The following blog is part internet "facts" and part Jessica McClard's loose brain associations. She is NOT a scientist. Please take what she says with a grain of salt and certainly not as anything remotely resembling evidence-based practice.
“I worked in a grocery store while in college, and we routinely had non-refrigerated trucks parked for hours in the 100+ heat awaiting our unloading them.” - busboy789
You don’t have to look hard online to find anecdotes like this one. But Heloise says to keep all canned foods should be kept at 70°F or below...
This time of year, most folks with questions about stewarding a Little Free Pantry have one in common: What do we do when temperatures heat up?
LFP turned two in May...two Arkansas Summers. Turnover remains brisk. Just yesterday, I stopped by to put a few things inside, and a carload of grown men pulled in behind me and took most everything. Less than a minute.
When I polled the LFP Stewards Group, asking, “Which of these describes your approach or experience stocking projects in Summer temps?”
- “Items do not stay long enough to become unsafe,” or...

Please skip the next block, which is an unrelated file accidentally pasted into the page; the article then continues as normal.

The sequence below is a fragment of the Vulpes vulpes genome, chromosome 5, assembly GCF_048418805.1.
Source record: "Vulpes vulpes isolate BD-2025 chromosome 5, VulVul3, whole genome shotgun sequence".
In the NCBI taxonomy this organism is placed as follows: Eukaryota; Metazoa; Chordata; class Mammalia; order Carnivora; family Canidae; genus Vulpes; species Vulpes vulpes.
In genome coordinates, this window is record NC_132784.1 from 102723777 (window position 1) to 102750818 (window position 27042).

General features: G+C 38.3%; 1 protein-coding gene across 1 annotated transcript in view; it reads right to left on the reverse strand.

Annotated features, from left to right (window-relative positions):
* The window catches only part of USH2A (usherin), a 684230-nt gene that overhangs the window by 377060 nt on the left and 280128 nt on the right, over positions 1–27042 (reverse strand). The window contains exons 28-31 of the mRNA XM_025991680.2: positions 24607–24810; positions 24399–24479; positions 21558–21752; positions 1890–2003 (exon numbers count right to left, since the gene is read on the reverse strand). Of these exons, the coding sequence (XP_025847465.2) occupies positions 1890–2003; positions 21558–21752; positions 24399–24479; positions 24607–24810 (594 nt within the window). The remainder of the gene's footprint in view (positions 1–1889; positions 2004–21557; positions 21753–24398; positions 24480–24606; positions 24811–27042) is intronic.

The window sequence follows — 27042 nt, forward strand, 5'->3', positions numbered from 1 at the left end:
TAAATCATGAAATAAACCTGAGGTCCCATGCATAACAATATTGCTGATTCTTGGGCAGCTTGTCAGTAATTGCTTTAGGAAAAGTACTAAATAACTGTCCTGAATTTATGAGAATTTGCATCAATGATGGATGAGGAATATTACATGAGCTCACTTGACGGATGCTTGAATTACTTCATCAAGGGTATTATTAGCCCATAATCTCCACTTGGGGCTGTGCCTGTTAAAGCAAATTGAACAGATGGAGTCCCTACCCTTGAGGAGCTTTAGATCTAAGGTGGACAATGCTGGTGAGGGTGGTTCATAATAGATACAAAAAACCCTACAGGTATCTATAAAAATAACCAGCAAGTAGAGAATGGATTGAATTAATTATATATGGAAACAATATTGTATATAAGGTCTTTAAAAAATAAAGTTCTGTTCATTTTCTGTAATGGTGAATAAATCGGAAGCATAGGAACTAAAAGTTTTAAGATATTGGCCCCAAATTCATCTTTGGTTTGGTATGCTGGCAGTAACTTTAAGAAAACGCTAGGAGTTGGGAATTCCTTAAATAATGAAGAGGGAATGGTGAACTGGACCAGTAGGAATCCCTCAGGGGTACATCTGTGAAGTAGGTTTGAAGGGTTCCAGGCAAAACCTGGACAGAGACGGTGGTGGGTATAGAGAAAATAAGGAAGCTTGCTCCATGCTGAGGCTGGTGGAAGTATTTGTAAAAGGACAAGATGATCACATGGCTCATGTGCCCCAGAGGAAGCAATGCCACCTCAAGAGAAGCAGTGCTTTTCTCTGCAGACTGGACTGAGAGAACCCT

- “We ask folks to keep cans back until temperatures moderate,"
30 stewards indicated the former. One controls for temperatures. To do that, stewards must either collect and distribute all donations, or post some kind of notice at the site. Maybe share something like this:
Even then, without eyes on the box 24/7, someone could go right ahead with that can of green beans (likely gone before you'd ever know it). In other words control is near impossible. But that doesn’t mean we should just...
According to the USDA, it's best to store food at temperatures below 85 °F. Many of us won’t see 85° consistently until October. High temperatures (over 100 °F) are actually harmful to canned goods. The longer items are exposed, the more harm done. “Harm” ranges from nutrient loss and a change in appearance for food in glass containers to bacterial growth.
Different bacteria grow at temperatures from 32°F to 158°F, with bacteria causing foodborne illness growing best at body temperature. Whether that means temperatures around 98.6°F are most problematic, I don’t know. I’m not a scientist. Nor do I know the calculus for temperature change over time at a certain heat. (I do know my enchilada casserole heats through in 30 minutes at 350° and a pork loin takes longer.)
On this topic generally, Google wasn’t particularly helpful. (Its first two hits were from bloggers, “beprepared” and “survivalmom.”) But what does seem certain is cans and glass containers are most susceptible to spoilage from exposure to oxygen, not heat. Extreme temperatures cause container expansion and contraction, compromising seals.
Maybe the best notice to post at our projects is notice about discarding items that are deeply dented, bulging, leaking, or heavily rusted.
Maybe I should Ask Heloise.
Better yet...a food safety scientist/expert! Do you know someone who can answer these inelegantly posed questions? Email me! I'd love to feature a follow-up guest post from someone who'd never consider using an Elsa graphic.